Eliel Saarinen and His Beautiful Architecture in Finland
Finland is renowned for its beautiful forests and lakes. It is also home to Finnish modernism, an architectural style that is also popular in Japan. One major figure who helped develop the style was Eliel Saarinen (1873–1950). Saarinen founded an architectural firm with university friends Herman Gesellius and Armas Lindgren. One of his first jobs at the firm, designing the Finnish pavilion at the 1900 Paris World Fair, won him considerable praise. Initially, Saarinen worked in a style that was dubbed National Romantic, which while influenced by art nouveau was more focused on expressing the country’s traditional cultures. The nationalist ethos behind this style struck a chord with the people of Finland at a time when they were seeking independence from Russia.
Saarinen and his partners eventually built Hvitträsk, a complex designed to be a cross-genre work of art presenting an ideal lifestyle: living quietly in nature inside a home that also served as a venue for social functions with other artists. Saarinen gradually expanded his work into residences, commercial buildings, public buildings, train stations, and urban design. Through this varied portfolio, Saarinen played an important role in modernizing architecture throughout the first half of the 20th century. What began as a multicultural style with a strong focus on traditional Finnish culture gradually morphed into something more distinctive and modernist, presenting a new kind of Finnish identity.
This exhibition focuses on Saarinen’s work in Finland from the time before his emigration to the United States in 1923. Architectural drawings, photographs, and designs of furniture and lifestyle items shed light on Saarinen’s style, at once revolutionary and grounded in nature and the local environment. He was also skilled at using light and shadow to imbue his work with richness. At a time when many people find themselves pausing to rethink their ways of life, visitors may find Saarinen’s works speaking to them at a visceral level.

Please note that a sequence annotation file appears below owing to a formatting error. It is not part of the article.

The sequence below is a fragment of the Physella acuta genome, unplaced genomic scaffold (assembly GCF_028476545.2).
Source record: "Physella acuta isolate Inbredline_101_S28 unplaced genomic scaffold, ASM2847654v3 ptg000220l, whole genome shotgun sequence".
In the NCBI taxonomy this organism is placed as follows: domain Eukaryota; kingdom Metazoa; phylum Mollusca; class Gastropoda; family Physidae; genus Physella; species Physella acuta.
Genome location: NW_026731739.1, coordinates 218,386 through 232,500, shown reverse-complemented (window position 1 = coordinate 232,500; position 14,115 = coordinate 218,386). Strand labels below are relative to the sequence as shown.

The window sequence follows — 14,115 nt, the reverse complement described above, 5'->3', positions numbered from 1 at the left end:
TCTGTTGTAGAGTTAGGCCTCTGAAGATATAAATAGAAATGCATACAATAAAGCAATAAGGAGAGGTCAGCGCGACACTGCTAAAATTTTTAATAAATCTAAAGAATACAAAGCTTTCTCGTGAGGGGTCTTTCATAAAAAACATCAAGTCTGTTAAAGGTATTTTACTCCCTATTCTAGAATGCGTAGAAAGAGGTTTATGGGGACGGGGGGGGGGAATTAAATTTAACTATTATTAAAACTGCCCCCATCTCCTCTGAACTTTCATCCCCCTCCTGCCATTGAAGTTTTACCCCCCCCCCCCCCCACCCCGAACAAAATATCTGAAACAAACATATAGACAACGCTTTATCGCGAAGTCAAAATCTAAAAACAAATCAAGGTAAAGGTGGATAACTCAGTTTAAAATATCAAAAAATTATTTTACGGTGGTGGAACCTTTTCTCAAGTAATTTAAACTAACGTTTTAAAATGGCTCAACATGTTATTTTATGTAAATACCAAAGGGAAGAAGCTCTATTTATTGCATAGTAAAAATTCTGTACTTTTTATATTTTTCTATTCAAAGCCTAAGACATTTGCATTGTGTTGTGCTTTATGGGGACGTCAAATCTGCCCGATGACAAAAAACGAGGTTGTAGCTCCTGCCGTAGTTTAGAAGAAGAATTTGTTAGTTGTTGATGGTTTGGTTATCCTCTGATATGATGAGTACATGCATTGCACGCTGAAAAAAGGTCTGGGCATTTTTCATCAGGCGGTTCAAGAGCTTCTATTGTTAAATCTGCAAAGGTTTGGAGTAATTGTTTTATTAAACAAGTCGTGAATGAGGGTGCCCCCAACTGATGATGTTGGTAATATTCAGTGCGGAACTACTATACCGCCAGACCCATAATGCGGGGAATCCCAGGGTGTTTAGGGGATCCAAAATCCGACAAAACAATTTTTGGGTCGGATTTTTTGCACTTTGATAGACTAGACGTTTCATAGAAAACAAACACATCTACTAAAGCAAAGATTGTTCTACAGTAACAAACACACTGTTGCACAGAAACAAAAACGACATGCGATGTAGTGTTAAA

Finnish pavilion at the World EXPO 1900 – multilayered art, social networks, and hidden messages
The Finnish pavilion at the World Exhibition in Paris 1900 was a huge effort and succeeded partly because of social networks. It was a complete work of art that manifested the true Finnishness in architecture, handicraft and design, visual arts, and music. The artists worked tirelessly, and the result was – magnificent! How did they succeed? What was the idea behind the architecture and the art presented in the pavilion? How did the networks of artists contribute to the creation of the overall work of art?
Speaker Dr. Anna-Maria Wiljanen (Art historian and director of the Finnish Institute in Tokyo)
The lecture will be filmed and uploaded on YouTube, available free of charge from 10 a.m. on July 4th until 6 p.m. on July 6th 2021. Detailed information closer to the date.
Dates July 3 – September 20, 2021
Panasonic Shiodome Museum of Art
4th Floor, Panasonic Tokyo Shiodome Bldg, 1-5-1 Higashi-Shimbashi, Minato-ku, Tokyo 105-8301
Hours 10 a.m. – 6 p.m. (Admittance until 5:30 p.m.)
* Open until 8 p.m. (admittance until 7:30 p.m.) on August 7 and September 3.
Closed Wednesdays and during August 10 – 13
Admission Adults: ¥800
Visitors aged 65 or over carrying proof of age: ¥700
Students (College): ¥600
Students (High / Middle school): ¥400
Admission is free for children in primary school and younger.
Admission is free for disability passbook holders and up to one accompanying adult.
More details at the Panasonic Shiodome Museum of Art website
Photo: Finnish Heritage Agency, Historian kuvakokoelma